The new "Obi-Wan Kenobi" Star Wars series had barely premiered when a small part of the fandom went to the dark side — sending actor Moses Ingram racist and even threatening messages she then posted to Instagram.
"There are hundreds of those… hundreds," she said. "There's nothing anybody can do to stop this hate. And so, I question what my purpose is even being here in front of you saying that this is happening."
Toxic backlash is not new and not exclusive to Star Wars. A vocal minority of mostly anonymous trolls often target actors of color.
Jamie Broadnax founded the fan site Black Girl Nerds.
"I was disappointed," she said. "I was sad for her. I was upset and furious at the fandom."
Star Wars struck back at the hate, tweeting "There are more than 20 million sentient species in the Star Wars Galaxy. Don't choose to be a racist."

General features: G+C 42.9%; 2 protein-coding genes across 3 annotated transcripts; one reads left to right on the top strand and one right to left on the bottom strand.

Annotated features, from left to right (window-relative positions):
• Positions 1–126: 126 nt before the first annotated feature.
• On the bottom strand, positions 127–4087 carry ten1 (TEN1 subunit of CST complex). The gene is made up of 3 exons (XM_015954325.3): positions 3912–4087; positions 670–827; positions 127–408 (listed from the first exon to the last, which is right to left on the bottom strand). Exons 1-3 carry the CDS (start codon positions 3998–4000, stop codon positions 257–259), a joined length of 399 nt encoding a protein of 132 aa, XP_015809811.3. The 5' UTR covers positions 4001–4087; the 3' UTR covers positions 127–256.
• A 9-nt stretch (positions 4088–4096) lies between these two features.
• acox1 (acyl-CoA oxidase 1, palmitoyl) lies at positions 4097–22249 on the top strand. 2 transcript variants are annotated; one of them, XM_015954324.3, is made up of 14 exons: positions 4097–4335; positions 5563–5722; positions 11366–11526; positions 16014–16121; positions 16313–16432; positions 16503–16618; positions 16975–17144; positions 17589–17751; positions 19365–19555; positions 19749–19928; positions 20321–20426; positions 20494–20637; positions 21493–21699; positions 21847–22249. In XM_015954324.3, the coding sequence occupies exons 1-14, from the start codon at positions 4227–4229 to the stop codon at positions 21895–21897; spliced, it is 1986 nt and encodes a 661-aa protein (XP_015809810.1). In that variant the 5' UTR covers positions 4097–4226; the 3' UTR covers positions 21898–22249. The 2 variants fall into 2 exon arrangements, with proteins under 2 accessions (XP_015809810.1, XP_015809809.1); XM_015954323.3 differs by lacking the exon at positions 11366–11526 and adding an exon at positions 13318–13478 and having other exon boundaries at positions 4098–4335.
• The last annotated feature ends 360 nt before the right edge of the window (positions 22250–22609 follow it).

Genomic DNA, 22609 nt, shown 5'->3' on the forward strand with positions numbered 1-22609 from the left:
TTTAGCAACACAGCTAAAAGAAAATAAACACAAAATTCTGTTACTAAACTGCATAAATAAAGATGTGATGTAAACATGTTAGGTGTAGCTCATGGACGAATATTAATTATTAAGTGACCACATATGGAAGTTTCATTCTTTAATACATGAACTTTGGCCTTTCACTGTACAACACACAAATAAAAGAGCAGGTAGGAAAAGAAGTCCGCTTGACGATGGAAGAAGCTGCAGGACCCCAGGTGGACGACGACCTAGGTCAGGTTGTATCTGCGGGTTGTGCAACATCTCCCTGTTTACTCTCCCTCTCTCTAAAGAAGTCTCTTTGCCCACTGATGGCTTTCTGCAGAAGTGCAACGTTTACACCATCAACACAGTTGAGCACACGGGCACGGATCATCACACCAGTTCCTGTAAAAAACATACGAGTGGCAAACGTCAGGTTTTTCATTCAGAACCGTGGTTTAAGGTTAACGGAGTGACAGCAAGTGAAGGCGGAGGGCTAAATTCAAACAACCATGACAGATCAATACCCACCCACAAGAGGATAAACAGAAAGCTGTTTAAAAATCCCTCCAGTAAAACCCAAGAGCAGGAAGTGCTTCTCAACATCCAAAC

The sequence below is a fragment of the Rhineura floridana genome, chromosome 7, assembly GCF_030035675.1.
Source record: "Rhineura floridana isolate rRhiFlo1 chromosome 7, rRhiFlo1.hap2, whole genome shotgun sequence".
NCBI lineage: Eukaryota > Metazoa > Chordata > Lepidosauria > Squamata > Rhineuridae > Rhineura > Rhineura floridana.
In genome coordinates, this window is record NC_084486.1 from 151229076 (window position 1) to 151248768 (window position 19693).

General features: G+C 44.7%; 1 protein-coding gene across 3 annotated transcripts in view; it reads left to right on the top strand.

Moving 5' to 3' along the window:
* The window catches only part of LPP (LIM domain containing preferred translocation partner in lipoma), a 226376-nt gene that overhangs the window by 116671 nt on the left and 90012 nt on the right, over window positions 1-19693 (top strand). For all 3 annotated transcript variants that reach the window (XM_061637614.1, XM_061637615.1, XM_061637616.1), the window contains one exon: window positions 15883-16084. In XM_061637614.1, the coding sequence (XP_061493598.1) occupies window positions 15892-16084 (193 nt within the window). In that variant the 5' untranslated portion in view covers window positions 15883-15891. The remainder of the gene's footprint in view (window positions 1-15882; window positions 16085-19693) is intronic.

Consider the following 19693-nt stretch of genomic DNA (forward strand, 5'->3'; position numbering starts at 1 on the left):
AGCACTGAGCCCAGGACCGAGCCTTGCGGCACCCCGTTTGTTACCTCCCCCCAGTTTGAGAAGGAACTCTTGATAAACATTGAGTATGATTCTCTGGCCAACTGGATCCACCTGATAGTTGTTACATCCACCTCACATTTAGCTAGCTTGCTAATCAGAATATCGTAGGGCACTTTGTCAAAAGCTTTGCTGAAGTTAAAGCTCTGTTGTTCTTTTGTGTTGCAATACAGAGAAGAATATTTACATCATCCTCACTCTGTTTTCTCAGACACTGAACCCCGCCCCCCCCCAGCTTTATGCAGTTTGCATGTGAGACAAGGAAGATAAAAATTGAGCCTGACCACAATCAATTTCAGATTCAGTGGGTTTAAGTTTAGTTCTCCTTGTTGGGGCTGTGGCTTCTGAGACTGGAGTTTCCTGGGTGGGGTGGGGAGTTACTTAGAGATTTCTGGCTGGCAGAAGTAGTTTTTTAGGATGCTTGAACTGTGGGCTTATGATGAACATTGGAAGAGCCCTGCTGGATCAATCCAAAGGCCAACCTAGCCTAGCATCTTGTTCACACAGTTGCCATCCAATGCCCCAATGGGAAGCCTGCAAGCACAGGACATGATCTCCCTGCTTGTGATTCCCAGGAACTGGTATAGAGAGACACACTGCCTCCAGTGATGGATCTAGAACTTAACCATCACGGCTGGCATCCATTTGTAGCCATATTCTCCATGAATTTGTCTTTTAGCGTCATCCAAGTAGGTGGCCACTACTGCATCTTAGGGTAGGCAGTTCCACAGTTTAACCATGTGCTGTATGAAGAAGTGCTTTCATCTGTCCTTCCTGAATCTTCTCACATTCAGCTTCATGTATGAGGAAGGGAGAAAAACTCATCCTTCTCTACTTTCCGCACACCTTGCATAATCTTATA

"Obi-Wan Kenobi" star and executive producer Ewan McGregor defended his co-star.
"It just sickened me to my stomach that this had been happening," he said. "We stand with Moses. We love Moses. And if you're sending her bullying messages, you're no Star Wars fan in my mind."
Some fans were happy to see Star Wars defending Ingram, but others wish it had done more when actors John Boyega and Kelly Marie Tran got the same treatment when they made their own Star Wars debuts. Trolls drove Tran off social media.
"I think the thing that bothers me is that ... This feeling like I've just got to shut up and take it. I gotta grin and bear it. And I'm not built like that," Ingram said.
Broadnax says the number of positive fans will ultimately outweigh the bad.
"This is going to be a thing. The Star Wars, Disney Universe is going to have more inclusion in their films and shows," Broadnax said. "There's really great fandoms out there that promote people of color, that promote women that these fans can go to have a safe space."
While the trolls won't be defeated anytime soon, fans say they aren't going anywhere either.